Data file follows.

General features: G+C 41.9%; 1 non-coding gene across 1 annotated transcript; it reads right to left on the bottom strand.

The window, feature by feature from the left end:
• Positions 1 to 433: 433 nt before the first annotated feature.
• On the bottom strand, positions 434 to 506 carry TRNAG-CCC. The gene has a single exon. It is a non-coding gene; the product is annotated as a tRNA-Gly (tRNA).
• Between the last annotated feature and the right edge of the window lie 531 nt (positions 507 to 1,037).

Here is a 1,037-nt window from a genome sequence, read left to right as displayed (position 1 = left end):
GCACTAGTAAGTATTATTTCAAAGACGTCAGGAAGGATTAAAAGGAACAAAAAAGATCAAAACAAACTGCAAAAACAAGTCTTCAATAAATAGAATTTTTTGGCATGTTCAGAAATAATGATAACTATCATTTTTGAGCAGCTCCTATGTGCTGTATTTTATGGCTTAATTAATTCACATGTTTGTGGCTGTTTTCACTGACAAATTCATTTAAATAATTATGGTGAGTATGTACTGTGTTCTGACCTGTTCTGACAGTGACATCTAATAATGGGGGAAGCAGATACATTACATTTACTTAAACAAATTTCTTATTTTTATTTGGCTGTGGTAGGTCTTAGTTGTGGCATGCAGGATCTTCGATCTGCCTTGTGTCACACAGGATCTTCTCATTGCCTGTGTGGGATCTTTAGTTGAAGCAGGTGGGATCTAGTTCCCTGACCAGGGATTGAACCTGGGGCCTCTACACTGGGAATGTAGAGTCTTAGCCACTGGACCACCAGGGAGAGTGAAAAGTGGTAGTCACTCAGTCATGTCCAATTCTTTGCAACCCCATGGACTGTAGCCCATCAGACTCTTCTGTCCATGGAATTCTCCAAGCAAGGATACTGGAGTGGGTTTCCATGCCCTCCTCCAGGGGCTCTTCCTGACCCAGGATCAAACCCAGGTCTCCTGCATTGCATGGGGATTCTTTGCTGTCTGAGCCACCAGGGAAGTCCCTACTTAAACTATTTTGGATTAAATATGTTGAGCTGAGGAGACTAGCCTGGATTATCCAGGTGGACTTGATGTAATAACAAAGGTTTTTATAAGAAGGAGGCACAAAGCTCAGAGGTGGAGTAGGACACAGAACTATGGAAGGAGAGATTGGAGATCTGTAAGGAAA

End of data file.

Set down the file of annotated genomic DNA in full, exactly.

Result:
General features: G+C 41.9%; 1 non-coding gene across 1 annotated transcript; it reads right to left on the bottom strand.

The window, feature by feature from the left end:
• Positions 1 to 433: 433 nt before the first annotated feature.
• On the bottom strand, positions 434 to 506 carry TRNAG-CCC. The gene has a single exon. It is a non-coding gene; the product is annotated as a tRNA-Gly (tRNA).
• Between the last annotated feature and the right edge of the window lie 531 nt (positions 507 to 1,037).

Here is a 1,037-nt window from a genome sequence, read left to right as displayed (position 1 = left end):
GCACTAGTAAGTATTATTTCAAAGACGTCAGGAAGGATTAAAAGGAACAAAAAAGATCAAAACAAACTGCAAAAACAAGTCTTCAATAAATAGAATTTTTTGGCATGTTCAGAAATAATGATAACTATCATTTTTGAGCAGCTCCTATGTGCTGTATTTTATGGCTTAATTAATTCACATGTTTGTGGCTGTTTTCACTGACAAATTCATTTAAATAATTATGGTGAGTATGTACTGTGTTCTGACCTGTTCTGACAGTGACATCTAATAATGGGGGAAGCAGATACATTACATTTACTTAAACAAATTTCTTATTTTTATTTGGCTGTGGTAGGTCTTAGTTGTGGCATGCAGGATCTTCGATCTGCCTTGTGTCACACAGGATCTTCTCATTGCCTGTGTGGGATCTTTAGTTGAAGCAGGTGGGATCTAGTTCCCTGACCAGGGATTGAACCTGGGGCCTCTACACTGGGAATGTAGAGTCTTAGCCACTGGACCACCAGGGAGAGTGAAAAGTGGTAGTCACTCAGTCATGTCCAATTCTTTGCAACCCCATGGACTGTAGCCCATCAGACTCTTCTGTCCATGGAATTCTCCAAGCAAGGATACTGGAGTGGGTTTCCATGCCCTCCTCCAGGGGCTCTTCCTGACCCAGGATCAAACCCAGGTCTCCTGCATTGCATGGGGATTCTTTGCTGTCTGAGCCACCAGGGAAGTCCCTACTTAAACTATTTTGGATTAAATATGTTGAGCTGAGGAGACTAGCCTGGATTATCCAGGTGGACTTGATGTAATAACAAAGGTTTTTATAAGAAGGAGGCACAAAGCTCAGAGGTGGAGTAGGACACAGAACTATGGAAGGAGAGATTGGAGATCTGTAAGGAAA